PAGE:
Childhood Obesity Linked to Future Heart Disease

Researchers have linked youth obesity to adult heart disease.

ByABC News
January 8, 2009, 12:25 AM

Dec. 5, 2007— -- Being overweight or obese as a child increases the risk of heart disease in adulthood, a new study suggests.

Children who are overweight are more likely to be diagnosed with coronary heart disease as adults compared with their skinnier counterparts, researchers from Denmark report in a study to be published in the New England Journal of Medicine.

The finding could be especially relevant for the United States, where growing numbers of obese children have medical experts worried about future health consequences -- and it could amplify calls for families, communities and governments to take action.

"A small increase in body weight substantially increases heart disease later in life," says Dr. David Ludwig, an associate professor of pediatrics at the Harvard Medical School, who wrote an accompanying editorial to the study.

"If childhood obesity markedly increases heart disease risks, we are looking at a huge public health problem," he says.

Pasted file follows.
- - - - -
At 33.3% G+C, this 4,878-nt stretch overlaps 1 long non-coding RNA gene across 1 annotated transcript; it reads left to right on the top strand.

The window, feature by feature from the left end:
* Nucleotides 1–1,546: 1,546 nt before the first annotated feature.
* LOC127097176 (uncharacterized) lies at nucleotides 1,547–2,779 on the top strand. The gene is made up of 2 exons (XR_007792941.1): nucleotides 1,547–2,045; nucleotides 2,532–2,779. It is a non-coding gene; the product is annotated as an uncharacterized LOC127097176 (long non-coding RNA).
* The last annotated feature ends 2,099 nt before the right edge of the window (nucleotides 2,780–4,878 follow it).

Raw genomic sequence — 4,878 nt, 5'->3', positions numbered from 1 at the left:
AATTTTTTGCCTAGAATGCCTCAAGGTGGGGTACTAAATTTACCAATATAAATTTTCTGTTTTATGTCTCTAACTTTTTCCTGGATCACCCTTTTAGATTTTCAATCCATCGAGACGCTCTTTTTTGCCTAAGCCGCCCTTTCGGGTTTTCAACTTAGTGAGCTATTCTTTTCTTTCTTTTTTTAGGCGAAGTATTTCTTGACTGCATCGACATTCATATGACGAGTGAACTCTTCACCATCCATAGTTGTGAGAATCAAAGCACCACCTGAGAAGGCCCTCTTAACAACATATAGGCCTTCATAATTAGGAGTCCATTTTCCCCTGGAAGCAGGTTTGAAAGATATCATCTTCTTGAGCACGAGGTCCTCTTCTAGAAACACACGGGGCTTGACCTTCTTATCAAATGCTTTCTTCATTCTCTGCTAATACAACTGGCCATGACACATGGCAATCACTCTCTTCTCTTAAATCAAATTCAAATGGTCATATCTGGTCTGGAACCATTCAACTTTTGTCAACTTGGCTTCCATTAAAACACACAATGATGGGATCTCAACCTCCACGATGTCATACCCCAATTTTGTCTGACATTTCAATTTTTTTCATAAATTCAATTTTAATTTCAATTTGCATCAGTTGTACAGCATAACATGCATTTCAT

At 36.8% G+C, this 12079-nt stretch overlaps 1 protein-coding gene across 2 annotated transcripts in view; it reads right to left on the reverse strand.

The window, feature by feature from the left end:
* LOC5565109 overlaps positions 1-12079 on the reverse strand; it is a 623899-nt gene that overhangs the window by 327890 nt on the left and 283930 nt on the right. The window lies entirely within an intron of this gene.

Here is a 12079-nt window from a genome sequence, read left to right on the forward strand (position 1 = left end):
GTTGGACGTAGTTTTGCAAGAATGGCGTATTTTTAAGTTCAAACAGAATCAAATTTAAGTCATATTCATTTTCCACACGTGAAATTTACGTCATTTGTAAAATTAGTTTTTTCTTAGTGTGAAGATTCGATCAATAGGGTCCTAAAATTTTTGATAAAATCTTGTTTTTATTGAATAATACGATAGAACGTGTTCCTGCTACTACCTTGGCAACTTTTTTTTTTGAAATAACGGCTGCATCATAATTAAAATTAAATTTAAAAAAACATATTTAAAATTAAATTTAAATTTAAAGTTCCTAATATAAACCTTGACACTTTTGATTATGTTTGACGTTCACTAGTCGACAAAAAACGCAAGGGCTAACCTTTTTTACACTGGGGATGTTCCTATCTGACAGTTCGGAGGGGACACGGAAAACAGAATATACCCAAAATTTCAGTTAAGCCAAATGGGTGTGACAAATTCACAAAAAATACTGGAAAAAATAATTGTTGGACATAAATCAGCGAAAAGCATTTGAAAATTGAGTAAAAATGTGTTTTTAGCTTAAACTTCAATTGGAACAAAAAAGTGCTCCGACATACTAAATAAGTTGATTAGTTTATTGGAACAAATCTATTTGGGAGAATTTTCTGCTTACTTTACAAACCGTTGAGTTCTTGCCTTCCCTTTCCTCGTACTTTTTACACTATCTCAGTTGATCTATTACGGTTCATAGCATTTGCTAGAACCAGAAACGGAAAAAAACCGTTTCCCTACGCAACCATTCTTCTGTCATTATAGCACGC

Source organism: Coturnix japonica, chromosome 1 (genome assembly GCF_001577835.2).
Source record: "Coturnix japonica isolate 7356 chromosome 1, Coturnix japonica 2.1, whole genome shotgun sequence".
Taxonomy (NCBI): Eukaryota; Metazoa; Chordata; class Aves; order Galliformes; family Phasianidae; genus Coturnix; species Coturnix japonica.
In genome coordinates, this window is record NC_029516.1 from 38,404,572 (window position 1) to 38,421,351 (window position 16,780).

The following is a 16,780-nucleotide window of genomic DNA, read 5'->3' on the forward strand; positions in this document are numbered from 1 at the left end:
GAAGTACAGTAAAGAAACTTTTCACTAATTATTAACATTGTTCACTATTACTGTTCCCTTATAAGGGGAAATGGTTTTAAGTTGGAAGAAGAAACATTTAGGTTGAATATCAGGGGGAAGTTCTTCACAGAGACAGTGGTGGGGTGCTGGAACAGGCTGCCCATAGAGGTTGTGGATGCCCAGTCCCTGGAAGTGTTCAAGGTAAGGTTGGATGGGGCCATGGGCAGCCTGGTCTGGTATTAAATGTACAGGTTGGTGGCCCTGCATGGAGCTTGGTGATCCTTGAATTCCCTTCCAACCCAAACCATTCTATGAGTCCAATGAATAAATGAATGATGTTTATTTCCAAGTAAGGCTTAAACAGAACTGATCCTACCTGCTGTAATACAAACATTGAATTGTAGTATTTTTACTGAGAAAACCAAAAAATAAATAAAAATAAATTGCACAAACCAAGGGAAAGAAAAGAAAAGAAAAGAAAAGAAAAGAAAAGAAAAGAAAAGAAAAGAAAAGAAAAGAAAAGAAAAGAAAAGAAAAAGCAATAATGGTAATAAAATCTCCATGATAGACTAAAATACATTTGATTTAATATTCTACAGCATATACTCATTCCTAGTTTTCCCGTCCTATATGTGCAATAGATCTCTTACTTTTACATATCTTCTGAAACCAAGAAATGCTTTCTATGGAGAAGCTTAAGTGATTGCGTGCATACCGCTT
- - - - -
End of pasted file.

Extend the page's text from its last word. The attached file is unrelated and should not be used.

Researchers followed 277,000 Danish school children and found that overweight boys between the ages of 7 and 13, as well as overweight girls between the ages of 9 and 13, had an increased risk of both developing heart disease and dying from it as adults.

The older the children are, the higher the chance for later heart risk, the researchers also found. So, for example, a boy who was heavier than his peers at age 7 had a 5 percent increased risk for later heart disease, but a boy who was heavier than his peers at age 13 had a 17 percent greater risk.

"The study seems to underscore what we knew tends to happen in adults -- obesity increases your risk for heart disease," says Keith-Thomas Ayoob, associate professor of pediatrics at the Albert Einstein College of Medicine in New York.

"Children who have been obese for much of their childhood will enter adulthood with chronic health problems that will only continue if their BMI remains high."